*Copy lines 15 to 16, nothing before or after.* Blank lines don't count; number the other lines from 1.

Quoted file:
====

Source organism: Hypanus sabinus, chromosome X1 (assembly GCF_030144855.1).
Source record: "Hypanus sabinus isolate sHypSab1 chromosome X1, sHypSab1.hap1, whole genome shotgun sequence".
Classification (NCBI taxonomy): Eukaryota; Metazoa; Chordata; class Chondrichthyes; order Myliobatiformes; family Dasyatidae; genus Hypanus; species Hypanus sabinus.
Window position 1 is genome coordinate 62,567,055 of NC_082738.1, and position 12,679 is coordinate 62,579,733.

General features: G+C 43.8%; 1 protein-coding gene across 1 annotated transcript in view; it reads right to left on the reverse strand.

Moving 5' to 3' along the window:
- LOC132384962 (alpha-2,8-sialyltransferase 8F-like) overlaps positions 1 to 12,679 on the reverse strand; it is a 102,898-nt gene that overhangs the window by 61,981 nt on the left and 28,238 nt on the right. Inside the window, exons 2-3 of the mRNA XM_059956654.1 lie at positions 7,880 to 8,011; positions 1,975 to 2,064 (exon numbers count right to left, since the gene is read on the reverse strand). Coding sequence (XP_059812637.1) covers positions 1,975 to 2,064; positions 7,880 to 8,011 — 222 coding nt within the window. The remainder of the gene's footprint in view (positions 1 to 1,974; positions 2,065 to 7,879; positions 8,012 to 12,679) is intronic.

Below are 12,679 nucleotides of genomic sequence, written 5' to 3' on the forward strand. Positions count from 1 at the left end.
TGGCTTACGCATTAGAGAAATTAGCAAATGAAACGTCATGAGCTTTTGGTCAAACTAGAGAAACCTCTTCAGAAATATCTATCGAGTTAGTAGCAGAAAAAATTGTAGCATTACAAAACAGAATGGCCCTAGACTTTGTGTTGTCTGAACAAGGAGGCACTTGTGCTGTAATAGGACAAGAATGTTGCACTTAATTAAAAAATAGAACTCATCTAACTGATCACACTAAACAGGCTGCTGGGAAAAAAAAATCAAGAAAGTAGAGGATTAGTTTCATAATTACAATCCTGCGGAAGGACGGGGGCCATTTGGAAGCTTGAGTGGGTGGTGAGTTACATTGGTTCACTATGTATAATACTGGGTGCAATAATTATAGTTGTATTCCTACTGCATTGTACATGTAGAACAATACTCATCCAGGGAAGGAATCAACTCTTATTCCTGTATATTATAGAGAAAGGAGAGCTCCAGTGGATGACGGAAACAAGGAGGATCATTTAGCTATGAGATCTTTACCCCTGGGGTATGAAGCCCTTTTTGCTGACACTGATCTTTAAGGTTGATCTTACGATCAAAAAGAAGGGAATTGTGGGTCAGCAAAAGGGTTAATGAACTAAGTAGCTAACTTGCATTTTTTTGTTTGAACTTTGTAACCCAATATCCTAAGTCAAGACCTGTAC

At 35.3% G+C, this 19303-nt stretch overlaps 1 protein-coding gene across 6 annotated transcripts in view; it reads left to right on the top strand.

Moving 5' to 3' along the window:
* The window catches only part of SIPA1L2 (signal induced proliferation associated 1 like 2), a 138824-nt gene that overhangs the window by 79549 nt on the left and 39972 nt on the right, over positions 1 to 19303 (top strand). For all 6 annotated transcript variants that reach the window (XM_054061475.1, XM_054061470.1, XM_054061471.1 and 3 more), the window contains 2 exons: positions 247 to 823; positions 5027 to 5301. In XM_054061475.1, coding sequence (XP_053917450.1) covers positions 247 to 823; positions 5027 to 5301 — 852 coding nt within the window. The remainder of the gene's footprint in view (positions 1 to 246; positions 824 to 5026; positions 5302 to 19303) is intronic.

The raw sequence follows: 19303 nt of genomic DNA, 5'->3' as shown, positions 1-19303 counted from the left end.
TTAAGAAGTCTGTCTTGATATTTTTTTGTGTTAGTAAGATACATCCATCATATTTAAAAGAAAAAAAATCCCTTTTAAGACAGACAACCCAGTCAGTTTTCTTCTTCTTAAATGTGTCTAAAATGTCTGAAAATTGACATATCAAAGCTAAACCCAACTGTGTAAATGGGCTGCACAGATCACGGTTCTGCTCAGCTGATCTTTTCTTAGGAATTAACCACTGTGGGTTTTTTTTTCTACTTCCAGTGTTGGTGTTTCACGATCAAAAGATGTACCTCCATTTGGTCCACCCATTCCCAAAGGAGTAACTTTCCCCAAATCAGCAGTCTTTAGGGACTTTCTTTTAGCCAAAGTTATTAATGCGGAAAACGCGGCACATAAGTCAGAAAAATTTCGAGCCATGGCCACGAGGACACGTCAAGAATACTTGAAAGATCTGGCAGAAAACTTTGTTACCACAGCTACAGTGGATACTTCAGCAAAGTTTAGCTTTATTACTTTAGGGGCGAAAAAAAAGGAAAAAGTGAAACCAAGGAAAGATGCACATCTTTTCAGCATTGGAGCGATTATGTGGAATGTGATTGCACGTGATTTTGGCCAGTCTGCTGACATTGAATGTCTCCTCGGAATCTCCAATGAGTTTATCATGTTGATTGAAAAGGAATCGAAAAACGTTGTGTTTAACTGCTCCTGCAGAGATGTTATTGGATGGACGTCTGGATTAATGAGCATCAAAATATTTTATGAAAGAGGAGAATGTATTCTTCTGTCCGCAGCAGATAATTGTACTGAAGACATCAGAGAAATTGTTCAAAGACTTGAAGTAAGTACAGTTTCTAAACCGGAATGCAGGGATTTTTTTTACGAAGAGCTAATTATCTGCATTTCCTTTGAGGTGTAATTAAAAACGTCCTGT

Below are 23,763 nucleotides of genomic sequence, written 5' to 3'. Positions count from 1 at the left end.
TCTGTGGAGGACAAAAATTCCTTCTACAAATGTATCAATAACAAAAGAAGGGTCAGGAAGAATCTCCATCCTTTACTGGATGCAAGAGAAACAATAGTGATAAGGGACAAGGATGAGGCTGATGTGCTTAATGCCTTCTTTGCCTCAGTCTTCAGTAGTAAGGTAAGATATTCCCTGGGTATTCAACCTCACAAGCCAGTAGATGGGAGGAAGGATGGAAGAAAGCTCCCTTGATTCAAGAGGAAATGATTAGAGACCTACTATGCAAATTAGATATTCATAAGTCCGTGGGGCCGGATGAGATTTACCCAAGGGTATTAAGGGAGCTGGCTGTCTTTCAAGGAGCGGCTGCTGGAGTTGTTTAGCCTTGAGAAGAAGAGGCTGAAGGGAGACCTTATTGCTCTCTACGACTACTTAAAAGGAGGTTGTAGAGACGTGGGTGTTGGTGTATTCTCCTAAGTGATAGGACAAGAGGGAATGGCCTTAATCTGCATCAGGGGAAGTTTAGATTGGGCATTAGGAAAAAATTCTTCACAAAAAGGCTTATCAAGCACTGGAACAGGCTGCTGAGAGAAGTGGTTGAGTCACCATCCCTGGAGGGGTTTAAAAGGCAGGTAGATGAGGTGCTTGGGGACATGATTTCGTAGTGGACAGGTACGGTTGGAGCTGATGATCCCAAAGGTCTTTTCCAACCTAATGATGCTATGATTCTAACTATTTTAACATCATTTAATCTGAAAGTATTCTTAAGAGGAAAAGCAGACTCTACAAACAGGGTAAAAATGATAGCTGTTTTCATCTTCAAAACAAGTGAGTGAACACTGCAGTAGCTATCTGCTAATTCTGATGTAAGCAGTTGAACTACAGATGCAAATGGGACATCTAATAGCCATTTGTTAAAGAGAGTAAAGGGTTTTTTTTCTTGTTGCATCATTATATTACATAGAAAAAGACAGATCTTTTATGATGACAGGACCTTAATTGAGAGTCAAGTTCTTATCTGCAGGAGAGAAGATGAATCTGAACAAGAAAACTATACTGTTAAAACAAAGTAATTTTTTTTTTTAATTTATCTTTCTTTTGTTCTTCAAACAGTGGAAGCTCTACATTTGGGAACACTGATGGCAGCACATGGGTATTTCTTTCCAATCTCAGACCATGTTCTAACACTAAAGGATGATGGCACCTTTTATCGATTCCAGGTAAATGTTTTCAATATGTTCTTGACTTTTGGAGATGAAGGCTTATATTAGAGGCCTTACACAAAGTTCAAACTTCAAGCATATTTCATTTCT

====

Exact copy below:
Below are 23,763 nucleotides of genomic sequence, written 5' to 3'. Positions count from 1 at the left end.
TCTGTGGAGGACAAAAATTCCTTCTACAAATGTATCAATAACAAAAGAAGGGTCAGGAAGAATCTCCATCCTTTACTGGATGCAAGAGAAACAATAGTGATAAGGGACAAGGATGAGGCTGATGTGCTTAATGCCTTCTTTGCCTCAGTCTTCAGTAGTAAGGTAAGATATTCCCTGGGTATTCAACCTCACAAGCCAGTAGATGGGAGGAAGGATGGAAGAAAGCTCCCTTGATTCAAGAGGAAATGATTAGAGACCTACTATGCAAATTAGATATTCATAAGTCCGTGGGGCCGGATGAGATTTACCCAAGGGTATTAAGGGAGCTGGCTGTCTTTCAAGGAGCGGCTGCTGGAGTTGTTTAGCCTTGAGAAGAAGAGGCTGAAGGGAGACCTTATTGCTCTCTACGACTACTTAAAAGGAGGTTGTAGAGACGTGGGTGTTGGTGTATTCTCCTAAGTGATAGGACAAGAGGGAATGGCCTTAATCTGCATCAGGGGAAGTTTAGATTGGGCATTAGGAAAAAATTCTTCACAAAAAGGCTTATCAAGCACTGGAACAGGCTGCTGAGAGAAGTGGTTGAGTCACCATCCCTGGAGGGGTTTAAAAGGCAGGTAGATGAGGTGCTTGGGGACATGATTTCGTAGTGGACAGGTACGGTTGGAGCTGATGATCCCAAAGGTCTTTTCCAACCTAATGATGCTATGATTCTAACTATTTTAACATCATTTAATCTGAAAGTATTCTTAAGAGGAAAAGCAGACTCTACAAACAGGGTAAAAATGATAGCTGTTTTCATCTTCAAAACAAGTGAGTGAACACTGCAGTAGCTATCTGCTAATTCTGATGTAAGCAGTTGAACTACAGATGCAAATGGGACATCTAATAGCCATTTGTTAAAGAGAGTAAAGGGTTTTTTTTCTTGTTGCATCATTATATTACATAGAAAAAGACAGATCTTTTATGATGACAGGACCTTAATTGAGAGTCAAGTTCTTATCTGCAGGAGAGAAGATGAATCTGAACAAGAAAACTATACTGTTAAAACAAAGTAATTTTTTTTTTTAATTTATCTTTCTTTTGTTCTTCAAACAGTGGAAGCTCTACATTTGGGAACACTGATGGCAGCACATGGGTATTTCTTTCCAATCTCAGACCATGTTCTAACACTAAAGGATGATGGCACCTTTTATCGATTCCAGGTAAATGTTTTCAATATGTTCTTGACTTTTGGAGATGAAGGCTTATATTAGAGGCCTTACACAAAGTTCAAACTTCAAGCATATTTCATTTCT